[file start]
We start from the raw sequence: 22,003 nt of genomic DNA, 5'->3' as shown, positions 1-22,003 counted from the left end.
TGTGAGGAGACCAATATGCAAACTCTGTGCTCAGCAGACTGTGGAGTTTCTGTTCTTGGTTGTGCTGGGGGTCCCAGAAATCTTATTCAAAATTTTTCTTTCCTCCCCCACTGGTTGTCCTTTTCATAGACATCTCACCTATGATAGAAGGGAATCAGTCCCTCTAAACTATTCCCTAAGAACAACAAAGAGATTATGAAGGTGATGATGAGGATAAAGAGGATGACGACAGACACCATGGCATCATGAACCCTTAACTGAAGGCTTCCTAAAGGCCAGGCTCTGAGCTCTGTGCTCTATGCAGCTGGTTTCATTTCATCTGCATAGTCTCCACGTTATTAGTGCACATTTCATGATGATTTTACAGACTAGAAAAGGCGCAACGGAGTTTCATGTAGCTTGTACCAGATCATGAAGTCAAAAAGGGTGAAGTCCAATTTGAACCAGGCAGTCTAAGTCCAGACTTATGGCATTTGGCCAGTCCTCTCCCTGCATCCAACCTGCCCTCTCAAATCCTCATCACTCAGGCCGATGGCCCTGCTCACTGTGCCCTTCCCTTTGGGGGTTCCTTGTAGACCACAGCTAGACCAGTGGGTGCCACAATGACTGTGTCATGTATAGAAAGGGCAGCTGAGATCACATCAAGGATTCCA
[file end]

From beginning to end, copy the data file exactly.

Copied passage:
We start from the raw sequence: 22,003 nt of genomic DNA, 5'->3' as shown, positions 1-22,003 counted from the left end.
TGTGAGGAGACCAATATGCAAACTCTGTGCTCAGCAGACTGTGGAGTTTCTGTTCTTGGTTGTGCTGGGGGTCCCAGAAATCTTATTCAAAATTTTTCTTTCCTCCCCCACTGGTTGTCCTTTTCATAGACATCTCACCTATGATAGAAGGGAATCAGTCCCTCTAAACTATTCCCTAAGAACAACAAAGAGATTATGAAGGTGATGATGAGGATAAAGAGGATGACGACAGACACCATGGCATCATGAACCCTTAACTGAAGGCTTCCTAAAGGCCAGGCTCTGAGCTCTGTGCTCTATGCAGCTGGTTTCATTTCATCTGCATAGTCTCCACGTTATTAGTGCACATTTCATGATGATTTTACAGACTAGAAAAGGCGCAACGGAGTTTCATGTAGCTTGTACCAGATCATGAAGTCAAAAAGGGTGAAGTCCAATTTGAACCAGGCAGTCTAAGTCCAGACTTATGGCATTTGGCCAGTCCTCTCCCTGCATCCAACCTGCCCTCTCAAATCCTCATCACTCAGGCCGATGGCCCTGCTCACTGTGCCCTTCCCTTTGGGGGTTCCTTGTAGACCACAGCTAGACCAGTGGGTGCCACAATGACTGTGTCATGTATAGAAAGGGCAGCTGAGATCACATCAAGGATTCCA